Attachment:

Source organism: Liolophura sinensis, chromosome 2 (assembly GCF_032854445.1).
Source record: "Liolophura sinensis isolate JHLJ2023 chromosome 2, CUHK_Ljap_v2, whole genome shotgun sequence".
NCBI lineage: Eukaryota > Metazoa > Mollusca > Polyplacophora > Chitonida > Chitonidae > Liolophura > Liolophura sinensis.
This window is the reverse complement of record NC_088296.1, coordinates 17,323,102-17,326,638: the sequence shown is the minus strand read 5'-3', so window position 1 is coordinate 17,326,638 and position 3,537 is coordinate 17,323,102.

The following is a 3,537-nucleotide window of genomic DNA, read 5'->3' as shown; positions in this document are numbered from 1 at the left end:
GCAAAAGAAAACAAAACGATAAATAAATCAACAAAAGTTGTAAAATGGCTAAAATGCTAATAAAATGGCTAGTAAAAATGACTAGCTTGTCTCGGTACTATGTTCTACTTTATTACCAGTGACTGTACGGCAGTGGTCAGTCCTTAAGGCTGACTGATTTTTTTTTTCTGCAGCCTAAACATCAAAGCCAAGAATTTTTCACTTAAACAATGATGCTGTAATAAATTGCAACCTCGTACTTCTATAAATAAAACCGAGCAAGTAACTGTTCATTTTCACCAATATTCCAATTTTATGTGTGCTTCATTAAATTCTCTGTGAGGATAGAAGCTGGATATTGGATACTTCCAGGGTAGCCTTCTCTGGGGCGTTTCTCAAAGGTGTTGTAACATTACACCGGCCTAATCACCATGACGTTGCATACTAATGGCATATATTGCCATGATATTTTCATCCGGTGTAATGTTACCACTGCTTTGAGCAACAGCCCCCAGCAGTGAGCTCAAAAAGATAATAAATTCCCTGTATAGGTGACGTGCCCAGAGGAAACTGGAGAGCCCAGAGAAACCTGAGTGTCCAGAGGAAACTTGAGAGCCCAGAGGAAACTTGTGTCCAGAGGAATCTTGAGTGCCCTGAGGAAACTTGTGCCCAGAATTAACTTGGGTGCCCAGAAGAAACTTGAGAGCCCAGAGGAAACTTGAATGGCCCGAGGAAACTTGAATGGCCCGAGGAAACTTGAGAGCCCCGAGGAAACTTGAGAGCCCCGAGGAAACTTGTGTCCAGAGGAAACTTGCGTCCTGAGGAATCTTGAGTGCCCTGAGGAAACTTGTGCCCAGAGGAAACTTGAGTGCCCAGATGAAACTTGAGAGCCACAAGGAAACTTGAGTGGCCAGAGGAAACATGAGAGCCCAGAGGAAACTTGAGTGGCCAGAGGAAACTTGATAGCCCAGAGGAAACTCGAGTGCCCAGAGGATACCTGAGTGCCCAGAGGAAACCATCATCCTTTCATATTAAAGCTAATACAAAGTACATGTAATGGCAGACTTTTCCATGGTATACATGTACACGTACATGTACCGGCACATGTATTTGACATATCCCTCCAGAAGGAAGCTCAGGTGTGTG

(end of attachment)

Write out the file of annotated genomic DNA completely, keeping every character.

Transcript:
Source organism: Liolophura sinensis, chromosome 2 (assembly GCF_032854445.1).
Source record: "Liolophura sinensis isolate JHLJ2023 chromosome 2, CUHK_Ljap_v2, whole genome shotgun sequence".
NCBI lineage: Eukaryota > Metazoa > Mollusca > Polyplacophora > Chitonida > Chitonidae > Liolophura > Liolophura sinensis.
This window is the reverse complement of record NC_088296.1, coordinates 17,323,102-17,326,638: the sequence shown is the minus strand read 5'-3', so window position 1 is coordinate 17,326,638 and position 3,537 is coordinate 17,323,102.

The following is a 3,537-nucleotide window of genomic DNA, read 5'->3' as shown; positions in this document are numbered from 1 at the left end:
GCAAAAGAAAACAAAACGATAAATAAATCAACAAAAGTTGTAAAATGGCTAAAATGCTAATAAAATGGCTAGTAAAAATGACTAGCTTGTCTCGGTACTATGTTCTACTTTATTACCAGTGACTGTACGGCAGTGGTCAGTCCTTAAGGCTGACTGATTTTTTTTTTCTGCAGCCTAAACATCAAAGCCAAGAATTTTTCACTTAAACAATGATGCTGTAATAAATTGCAACCTCGTACTTCTATAAATAAAACCGAGCAAGTAACTGTTCATTTTCACCAATATTCCAATTTTATGTGTGCTTCATTAAATTCTCTGTGAGGATAGAAGCTGGATATTGGATACTTCCAGGGTAGCCTTCTCTGGGGCGTTTCTCAAAGGTGTTGTAACATTACACCGGCCTAATCACCATGACGTTGCATACTAATGGCATATATTGCCATGATATTTTCATCCGGTGTAATGTTACCACTGCTTTGAGCAACAGCCCCCAGCAGTGAGCTCAAAAAGATAATAAATTCCCTGTATAGGTGACGTGCCCAGAGGAAACTGGAGAGCCCAGAGAAACCTGAGTGTCCAGAGGAAACTTGAGAGCCCAGAGGAAACTTGTGTCCAGAGGAATCTTGAGTGCCCTGAGGAAACTTGTGCCCAGAATTAACTTGGGTGCCCAGAAGAAACTTGAGAGCCCAGAGGAAACTTGAATGGCCCGAGGAAACTTGAATGGCCCGAGGAAACTTGAGAGCCCCGAGGAAACTTGAGAGCCCCGAGGAAACTTGTGTCCAGAGGAAACTTGCGTCCTGAGGAATCTTGAGTGCCCTGAGGAAACTTGTGCCCAGAGGAAACTTGAGTGCCCAGATGAAACTTGAGAGCCACAAGGAAACTTGAGTGGCCAGAGGAAACATGAGAGCCCAGAGGAAACTTGAGTGGCCAGAGGAAACTTGATAGCCCAGAGGAAACTCGAGTGCCCAGAGGATACCTGAGTGCCCAGAGGAAACCATCATCCTTTCATATTAAAGCTAATACAAAGTACATGTAATGGCAGACTTTTCCATGGTATACATGTACACGTACATGTACCGGCACATGTATTTGACATATCCCTCCAGAAGGAAGCTCAGGTGTGTG